The entire playing field fit inside his shoes. From his feet it sprouted and grew. Alfredo Di Stefano ran and re-ran the field from net to net. He would change flanks and rhythm with the ball, from a lazy trot to an unstoppable cyclone; without the ball he’d evade his marker to gain open space, seeking air whenever a play would get choked off. He never stood still. Holding his head high, he could see the entire playing field and cross it at a gallop to pry open the defense and launch the attack. He was there at the beginning, the during and the end of every scoring play, and he scored goals of all colors: Watch out, watch out,[…]

From my days at BITS, when did a fresh install of the OS almost every month, to the post BITS era, where a fresh install was almost unheard of, it has been some transition. From someone who would install Linux (pre-Ubuntu days) and then hunt for drivers, to someone who would not trust himself with a Windows install. However, I still like trying new stuff, and I did end up installing a beta of the Windows 7 SP1. Big mistake! It changed my Windows copy to a RC and started giving me weird messages about only a few days remaining for me to upgrade. So when the SP1 was formally released, I tried to upgrade. But the stupid system wouldn’t[…]

Dan Vasella stepped aside from the CEO role at Novartis yesterday to be¬†succeeded by Joe Jimenez, the head of their pharmaceutical business. Along with this, the other person in contention, Joerg Reinhardt, quit the company to look for options elsewhere. This reminded me of a¬†course we had, on Managing Teams, taught by Henry Moon, this brilliant guy who somehow made everything sound so simple. In one of the classes he was explaining why CEO salaries are so high. His contention was that the brilliant people at the level below the CEO are the ones that drive any organization and the position of the CEO is like the reward. And they know only one out of many will reach there. Therefore,[…]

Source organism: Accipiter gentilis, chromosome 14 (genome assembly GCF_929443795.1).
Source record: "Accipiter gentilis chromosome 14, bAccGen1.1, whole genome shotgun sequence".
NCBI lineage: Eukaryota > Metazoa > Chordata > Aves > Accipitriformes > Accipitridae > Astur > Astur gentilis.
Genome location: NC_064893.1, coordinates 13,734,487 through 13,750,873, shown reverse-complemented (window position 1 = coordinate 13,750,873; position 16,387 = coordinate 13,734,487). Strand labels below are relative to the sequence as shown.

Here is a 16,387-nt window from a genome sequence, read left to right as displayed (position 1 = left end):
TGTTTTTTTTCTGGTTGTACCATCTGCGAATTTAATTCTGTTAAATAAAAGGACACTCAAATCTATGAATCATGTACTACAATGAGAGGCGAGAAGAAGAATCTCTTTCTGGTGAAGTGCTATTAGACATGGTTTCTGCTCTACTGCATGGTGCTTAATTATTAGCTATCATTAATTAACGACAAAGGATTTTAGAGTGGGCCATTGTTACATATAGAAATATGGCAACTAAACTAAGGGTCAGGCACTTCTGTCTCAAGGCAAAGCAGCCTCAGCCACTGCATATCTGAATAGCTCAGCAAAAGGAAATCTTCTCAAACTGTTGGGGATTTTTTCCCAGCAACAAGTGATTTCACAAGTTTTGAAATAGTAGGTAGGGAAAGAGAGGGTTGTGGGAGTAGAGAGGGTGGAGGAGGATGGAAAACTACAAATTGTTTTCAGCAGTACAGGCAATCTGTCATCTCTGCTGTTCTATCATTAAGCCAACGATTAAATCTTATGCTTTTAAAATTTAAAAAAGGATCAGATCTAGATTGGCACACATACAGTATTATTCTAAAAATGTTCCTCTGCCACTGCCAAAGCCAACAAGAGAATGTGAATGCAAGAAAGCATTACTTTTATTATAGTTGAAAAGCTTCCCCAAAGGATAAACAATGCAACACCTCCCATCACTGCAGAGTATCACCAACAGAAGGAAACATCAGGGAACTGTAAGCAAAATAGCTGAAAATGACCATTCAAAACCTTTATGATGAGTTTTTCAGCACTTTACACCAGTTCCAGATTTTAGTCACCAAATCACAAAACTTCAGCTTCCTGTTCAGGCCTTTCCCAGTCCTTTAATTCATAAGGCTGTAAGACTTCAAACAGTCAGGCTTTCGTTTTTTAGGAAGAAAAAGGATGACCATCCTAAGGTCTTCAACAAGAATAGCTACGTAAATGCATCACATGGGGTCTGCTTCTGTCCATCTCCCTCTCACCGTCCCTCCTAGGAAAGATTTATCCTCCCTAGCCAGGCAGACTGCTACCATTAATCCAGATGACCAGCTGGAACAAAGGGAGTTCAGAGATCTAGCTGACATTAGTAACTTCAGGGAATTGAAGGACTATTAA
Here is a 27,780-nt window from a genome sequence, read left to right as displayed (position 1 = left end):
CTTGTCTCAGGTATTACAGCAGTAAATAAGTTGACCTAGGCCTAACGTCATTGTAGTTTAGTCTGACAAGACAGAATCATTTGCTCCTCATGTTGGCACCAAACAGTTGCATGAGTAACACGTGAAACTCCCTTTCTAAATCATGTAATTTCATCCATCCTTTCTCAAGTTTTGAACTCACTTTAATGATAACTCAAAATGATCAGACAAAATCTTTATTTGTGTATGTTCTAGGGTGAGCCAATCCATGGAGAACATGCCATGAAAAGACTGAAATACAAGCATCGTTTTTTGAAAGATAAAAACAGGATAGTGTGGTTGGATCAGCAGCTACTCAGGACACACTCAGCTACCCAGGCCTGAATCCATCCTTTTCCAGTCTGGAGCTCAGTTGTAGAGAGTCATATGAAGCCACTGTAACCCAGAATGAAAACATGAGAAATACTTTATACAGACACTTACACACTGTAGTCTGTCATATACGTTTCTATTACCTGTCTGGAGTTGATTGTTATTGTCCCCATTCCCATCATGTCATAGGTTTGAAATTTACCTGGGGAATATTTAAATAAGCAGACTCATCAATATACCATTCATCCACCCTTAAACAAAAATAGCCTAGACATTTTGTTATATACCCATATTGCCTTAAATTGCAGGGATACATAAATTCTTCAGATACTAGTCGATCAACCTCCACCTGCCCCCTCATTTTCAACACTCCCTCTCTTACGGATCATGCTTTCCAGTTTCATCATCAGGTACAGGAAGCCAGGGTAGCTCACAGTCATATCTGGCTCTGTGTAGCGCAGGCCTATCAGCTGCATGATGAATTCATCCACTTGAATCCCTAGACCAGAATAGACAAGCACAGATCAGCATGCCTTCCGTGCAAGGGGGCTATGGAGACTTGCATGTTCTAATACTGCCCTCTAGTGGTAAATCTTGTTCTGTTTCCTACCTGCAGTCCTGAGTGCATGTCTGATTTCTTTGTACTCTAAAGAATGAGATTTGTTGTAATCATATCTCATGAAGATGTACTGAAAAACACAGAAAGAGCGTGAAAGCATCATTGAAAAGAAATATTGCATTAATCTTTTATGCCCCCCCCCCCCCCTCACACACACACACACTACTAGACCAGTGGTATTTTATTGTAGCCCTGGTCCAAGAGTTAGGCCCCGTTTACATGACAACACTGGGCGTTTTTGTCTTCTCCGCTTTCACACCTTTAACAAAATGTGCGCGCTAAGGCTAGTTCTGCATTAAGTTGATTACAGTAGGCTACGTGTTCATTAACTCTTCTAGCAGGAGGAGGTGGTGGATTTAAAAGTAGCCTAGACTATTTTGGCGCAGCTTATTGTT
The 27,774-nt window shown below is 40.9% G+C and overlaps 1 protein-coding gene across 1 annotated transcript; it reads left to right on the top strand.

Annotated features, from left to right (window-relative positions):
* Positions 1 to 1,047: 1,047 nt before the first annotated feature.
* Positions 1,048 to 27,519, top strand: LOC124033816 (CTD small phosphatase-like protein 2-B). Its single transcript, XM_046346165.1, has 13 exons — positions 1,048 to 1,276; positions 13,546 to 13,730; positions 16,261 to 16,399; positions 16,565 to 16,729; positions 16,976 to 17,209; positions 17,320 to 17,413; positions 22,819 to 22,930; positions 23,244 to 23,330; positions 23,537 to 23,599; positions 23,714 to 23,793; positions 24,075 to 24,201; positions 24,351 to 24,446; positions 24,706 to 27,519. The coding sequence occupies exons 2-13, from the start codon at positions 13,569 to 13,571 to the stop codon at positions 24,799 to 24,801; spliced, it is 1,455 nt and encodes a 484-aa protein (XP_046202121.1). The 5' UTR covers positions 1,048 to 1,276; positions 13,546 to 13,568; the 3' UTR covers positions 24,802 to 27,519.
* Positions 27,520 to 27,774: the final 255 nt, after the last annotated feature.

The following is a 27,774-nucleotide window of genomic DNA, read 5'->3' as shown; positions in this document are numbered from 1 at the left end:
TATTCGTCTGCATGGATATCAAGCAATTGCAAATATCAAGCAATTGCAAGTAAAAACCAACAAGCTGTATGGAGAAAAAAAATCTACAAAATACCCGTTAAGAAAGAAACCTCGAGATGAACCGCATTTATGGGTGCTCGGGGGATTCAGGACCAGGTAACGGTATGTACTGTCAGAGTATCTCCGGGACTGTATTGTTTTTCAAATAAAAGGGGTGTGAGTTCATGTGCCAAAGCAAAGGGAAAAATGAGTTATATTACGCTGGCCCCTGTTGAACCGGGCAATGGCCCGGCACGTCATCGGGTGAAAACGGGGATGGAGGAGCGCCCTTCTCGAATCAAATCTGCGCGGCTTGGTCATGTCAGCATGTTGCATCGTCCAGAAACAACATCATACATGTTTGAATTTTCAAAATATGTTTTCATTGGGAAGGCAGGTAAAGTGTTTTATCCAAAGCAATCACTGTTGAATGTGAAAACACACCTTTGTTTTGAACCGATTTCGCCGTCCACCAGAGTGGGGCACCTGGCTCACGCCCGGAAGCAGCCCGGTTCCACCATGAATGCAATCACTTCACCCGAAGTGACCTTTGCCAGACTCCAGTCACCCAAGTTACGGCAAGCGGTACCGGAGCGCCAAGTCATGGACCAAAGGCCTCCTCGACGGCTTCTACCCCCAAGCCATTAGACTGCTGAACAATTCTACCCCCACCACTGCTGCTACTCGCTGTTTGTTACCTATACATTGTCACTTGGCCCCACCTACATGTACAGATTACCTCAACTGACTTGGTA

You know how there are moments in class you would probably never forget about. Well, this was one of them. At first I thought I would post it on the ISB Students’ Blog, but then figured it would be slightly inappropriate for that. Anyway, we have this absolutely amazing professor, Louis Thomas, who teaches us Economics of Strategy, and was trying to explain how commitment works. It was then when he came up with this example. And after that I haven’t been able to think of a better one. Hats off to you Louis! And Meatloaf makes it even more memorable. PS: For those who were wondering what baseball was doing in the song, read this. And the song is[…]

What is common to Dravid, Riquelme, and Sergio Leone? A sense of perfect timing. If you watch Dravid bat you would realize that he plays the ball like he has all the time in the world. Let alone his defensive ones, even his scoring shots are played with elegance that are on a different plane than those around him. His hooks and pulls are not hurried, unlike other Indian batsmen. There is clam and equanimity in his style of playing. Riquelme played with a charm not seen for almost a decade. In a fast paced modern game, he was a throw back to the times where skill mattered more than speed. He controlled the ball and created opportunities others could[…]